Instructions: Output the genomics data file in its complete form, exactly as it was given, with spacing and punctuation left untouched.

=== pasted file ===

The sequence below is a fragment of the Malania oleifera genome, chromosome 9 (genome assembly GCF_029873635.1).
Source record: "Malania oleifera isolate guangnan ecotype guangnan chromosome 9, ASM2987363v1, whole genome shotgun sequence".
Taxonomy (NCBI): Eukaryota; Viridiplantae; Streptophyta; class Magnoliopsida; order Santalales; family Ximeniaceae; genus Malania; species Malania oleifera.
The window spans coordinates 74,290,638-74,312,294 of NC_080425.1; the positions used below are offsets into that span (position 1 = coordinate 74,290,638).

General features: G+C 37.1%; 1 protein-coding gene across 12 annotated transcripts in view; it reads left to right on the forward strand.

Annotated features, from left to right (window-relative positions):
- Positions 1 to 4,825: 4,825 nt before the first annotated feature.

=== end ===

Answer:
The sequence below is a fragment of the Malania oleifera genome, chromosome 9 (genome assembly GCF_029873635.1).
Source record: "Malania oleifera isolate guangnan ecotype guangnan chromosome 9, ASM2987363v1, whole genome shotgun sequence".
Taxonomy (NCBI): Eukaryota; Viridiplantae; Streptophyta; class Magnoliopsida; order Santalales; family Ximeniaceae; genus Malania; species Malania oleifera.
The window spans coordinates 74,290,638-74,312,294 of NC_080425.1; the positions used below are offsets into that span (position 1 = coordinate 74,290,638).

General features: G+C 37.1%; 1 protein-coding gene across 12 annotated transcripts in view; it reads left to right on the forward strand.

Annotated features, from left to right (window-relative positions):
- Positions 1 to 4,825: 4,825 nt before the first annotated feature.